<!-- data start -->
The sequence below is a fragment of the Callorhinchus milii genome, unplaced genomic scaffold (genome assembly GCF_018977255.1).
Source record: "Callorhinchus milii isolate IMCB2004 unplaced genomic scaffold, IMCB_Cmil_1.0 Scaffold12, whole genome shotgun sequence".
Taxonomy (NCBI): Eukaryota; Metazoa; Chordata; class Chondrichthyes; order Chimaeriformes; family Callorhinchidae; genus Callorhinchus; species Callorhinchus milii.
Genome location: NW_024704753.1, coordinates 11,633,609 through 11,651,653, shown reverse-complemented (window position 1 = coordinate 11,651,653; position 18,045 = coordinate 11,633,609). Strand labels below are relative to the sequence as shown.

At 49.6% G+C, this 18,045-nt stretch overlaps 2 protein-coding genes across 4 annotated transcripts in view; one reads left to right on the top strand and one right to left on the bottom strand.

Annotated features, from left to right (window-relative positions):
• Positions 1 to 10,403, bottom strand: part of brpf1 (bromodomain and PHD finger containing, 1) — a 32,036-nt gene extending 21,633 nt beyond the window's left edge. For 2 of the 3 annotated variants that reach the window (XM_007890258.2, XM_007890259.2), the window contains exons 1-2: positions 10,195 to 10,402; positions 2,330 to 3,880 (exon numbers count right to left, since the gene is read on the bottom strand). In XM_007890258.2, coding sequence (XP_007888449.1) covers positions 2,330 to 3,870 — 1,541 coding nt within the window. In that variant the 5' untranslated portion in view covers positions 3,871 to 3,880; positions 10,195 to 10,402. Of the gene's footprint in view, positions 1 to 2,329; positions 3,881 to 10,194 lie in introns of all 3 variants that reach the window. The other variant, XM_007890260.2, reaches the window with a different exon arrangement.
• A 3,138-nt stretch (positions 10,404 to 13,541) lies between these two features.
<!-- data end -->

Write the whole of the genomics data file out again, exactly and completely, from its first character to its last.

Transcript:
The sequence below is a fragment of the Callorhinchus milii genome, unplaced genomic scaffold (genome assembly GCF_018977255.1).
Source record: "Callorhinchus milii isolate IMCB2004 unplaced genomic scaffold, IMCB_Cmil_1.0 Scaffold12, whole genome shotgun sequence".
Taxonomy (NCBI): Eukaryota; Metazoa; Chordata; class Chondrichthyes; order Chimaeriformes; family Callorhinchidae; genus Callorhinchus; species Callorhinchus milii.
Genome location: NW_024704753.1, coordinates 11,633,609 through 11,651,653, shown reverse-complemented (window position 1 = coordinate 11,651,653; position 18,045 = coordinate 11,633,609). Strand labels below are relative to the sequence as shown.

At 49.6% G+C, this 18,045-nt stretch overlaps 2 protein-coding genes across 4 annotated transcripts in view; one reads left to right on the top strand and one right to left on the bottom strand.

Annotated features, from left to right (window-relative positions):
• Positions 1 to 10,403, bottom strand: part of brpf1 (bromodomain and PHD finger containing, 1) — a 32,036-nt gene extending 21,633 nt beyond the window's left edge. For 2 of the 3 annotated variants that reach the window (XM_007890258.2, XM_007890259.2), the window contains exons 1-2: positions 10,195 to 10,402; positions 2,330 to 3,880 (exon numbers count right to left, since the gene is read on the bottom strand). In XM_007890258.2, coding sequence (XP_007888449.1) covers positions 2,330 to 3,870 — 1,541 coding nt within the window. In that variant the 5' untranslated portion in view covers positions 3,871 to 3,880; positions 10,195 to 10,402. Of the gene's footprint in view, positions 1 to 2,329; positions 3,881 to 10,194 lie in introns of all 3 variants that reach the window. The other variant, XM_007890260.2, reaches the window with a different exon arrangement.
• A 3,138-nt stretch (positions 10,404 to 13,541) lies between these two features.